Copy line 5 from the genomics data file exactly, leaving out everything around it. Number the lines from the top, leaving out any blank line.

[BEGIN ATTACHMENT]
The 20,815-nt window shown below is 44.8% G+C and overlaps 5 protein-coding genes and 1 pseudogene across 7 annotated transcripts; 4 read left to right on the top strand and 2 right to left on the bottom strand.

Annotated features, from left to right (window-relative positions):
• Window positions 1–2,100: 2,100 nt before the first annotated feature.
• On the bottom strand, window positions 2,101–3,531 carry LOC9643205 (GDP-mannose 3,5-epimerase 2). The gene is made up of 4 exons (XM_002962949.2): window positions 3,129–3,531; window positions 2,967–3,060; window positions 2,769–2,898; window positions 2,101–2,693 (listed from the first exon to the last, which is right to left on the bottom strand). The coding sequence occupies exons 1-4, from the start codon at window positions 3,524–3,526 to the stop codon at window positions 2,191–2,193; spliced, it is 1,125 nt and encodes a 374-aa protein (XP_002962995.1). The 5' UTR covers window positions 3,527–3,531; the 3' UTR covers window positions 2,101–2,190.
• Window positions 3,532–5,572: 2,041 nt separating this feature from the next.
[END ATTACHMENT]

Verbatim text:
• Window positions 3,532–5,572: 2,041 nt separating this feature from the next.